Stand with your feet a little wider than shoulder-width apart and your toes pointed out slightly. Slowly bend both knees so that your thighs are almost parallel to the floor.
Using your leg muscles, with your upper body still, straighten up to your starting position. With both hands around the handle, hold the kettle bell close to your chest.
Alternatively, you can hold a kettle bell by the handle in one or both hands, with your arms at your sides. Slowly step forward with your left leg, bending your knee while keeping your right foot in place.
Make sure your left knee doesn’t extend over your toes. A great exercise for working your abs and obliques (the muscles on the sides of your abdomen that run from your hips to your ribs), the Russian twist can also be done with a weighted medicine ball or barbell plate.
When using a kettle bell, be sure to keep a firm grip so that you don’t drop it on your lap. Sit with your legs bent and your feet flat on the floor.
Holding the kettle bell handle with both hands, lean back so that your torso is at about a 45-degree angle to the floor. With your heels a few inches above the floor, rotate your torso from right to left, swinging the kettle bell slightly across your body.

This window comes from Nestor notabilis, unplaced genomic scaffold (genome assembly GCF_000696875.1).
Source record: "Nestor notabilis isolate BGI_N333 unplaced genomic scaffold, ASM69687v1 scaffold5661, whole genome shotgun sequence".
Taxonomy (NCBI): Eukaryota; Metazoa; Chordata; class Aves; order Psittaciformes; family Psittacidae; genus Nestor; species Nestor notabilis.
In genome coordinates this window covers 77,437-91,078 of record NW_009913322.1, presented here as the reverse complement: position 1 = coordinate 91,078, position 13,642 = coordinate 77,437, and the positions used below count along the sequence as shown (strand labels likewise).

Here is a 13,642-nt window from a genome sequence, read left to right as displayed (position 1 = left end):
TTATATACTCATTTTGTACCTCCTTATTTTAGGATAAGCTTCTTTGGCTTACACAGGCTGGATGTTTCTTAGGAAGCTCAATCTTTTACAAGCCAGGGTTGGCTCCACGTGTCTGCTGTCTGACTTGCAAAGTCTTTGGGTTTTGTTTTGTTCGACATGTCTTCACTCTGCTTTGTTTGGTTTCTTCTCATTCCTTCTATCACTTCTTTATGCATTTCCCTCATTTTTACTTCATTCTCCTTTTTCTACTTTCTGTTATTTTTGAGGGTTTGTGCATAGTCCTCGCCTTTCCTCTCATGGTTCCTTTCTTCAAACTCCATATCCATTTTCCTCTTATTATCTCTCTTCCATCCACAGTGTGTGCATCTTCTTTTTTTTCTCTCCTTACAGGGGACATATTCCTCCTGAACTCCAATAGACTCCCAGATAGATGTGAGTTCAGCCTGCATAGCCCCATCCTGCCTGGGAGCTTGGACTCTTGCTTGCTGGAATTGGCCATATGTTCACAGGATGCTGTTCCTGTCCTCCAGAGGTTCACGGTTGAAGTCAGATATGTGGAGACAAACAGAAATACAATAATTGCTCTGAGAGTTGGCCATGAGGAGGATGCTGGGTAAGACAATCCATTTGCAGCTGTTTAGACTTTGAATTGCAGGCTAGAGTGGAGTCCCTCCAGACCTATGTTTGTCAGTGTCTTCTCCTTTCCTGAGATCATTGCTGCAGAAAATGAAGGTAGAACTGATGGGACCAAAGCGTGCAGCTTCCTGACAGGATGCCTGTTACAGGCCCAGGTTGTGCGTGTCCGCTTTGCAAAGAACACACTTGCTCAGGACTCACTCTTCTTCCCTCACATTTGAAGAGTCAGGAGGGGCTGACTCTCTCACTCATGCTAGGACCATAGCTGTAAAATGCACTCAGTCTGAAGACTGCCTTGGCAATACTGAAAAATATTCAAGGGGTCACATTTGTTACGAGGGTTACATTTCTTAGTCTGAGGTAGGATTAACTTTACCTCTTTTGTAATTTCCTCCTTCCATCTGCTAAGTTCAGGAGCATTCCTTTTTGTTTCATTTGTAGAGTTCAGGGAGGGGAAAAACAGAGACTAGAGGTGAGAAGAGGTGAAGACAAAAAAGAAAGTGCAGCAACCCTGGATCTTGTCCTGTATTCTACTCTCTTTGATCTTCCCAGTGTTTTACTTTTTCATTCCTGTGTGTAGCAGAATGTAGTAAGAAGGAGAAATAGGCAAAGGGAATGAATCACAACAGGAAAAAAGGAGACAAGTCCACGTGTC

When your chest is even with the kettle bell handles, exhale and push your body back up to its starting position. There are many benefits to working out with kettle bells, for both men and women, across all age groups.
According to a 2019 study, a kettle bell workout is a highly effective way to improve your strength, aerobic power, and overall physical fitness. Compared to resistance circuit-based training, the same study found that a regular kettle bell workout is just as effective at improving cardiorespiratory fitness and muscle strength.
A 2013 study reported that participants who completed an 8-week kettle bell training session saw noticeable improvements in their aerobic capacity. Kettle bell exercises have the ability to restore muscle mass and improve grip strength in older adults, according to a 2018 study.
According to Harvard Health, kettle bell exercises can also help improve your posture and balance. You typically use your core muscles more with kettle bell exercises than with dumbbells or barbells.
If possible, ask a certified personal trainer at your local gym or fitness center to show you the proper form for kettle bell exercises. Stop immediately if you feel sudden or sharp pain.
A little mild soreness after a workout is normal, but you shouldn’t feel sudden, sharp pain while working out. Kettle bells can take a little getting used to, but working out with them is a highly effective way of improving your muscle strength and cardio fitness.
The key is to start slow and, if possible, with the help of a certified personal trainer.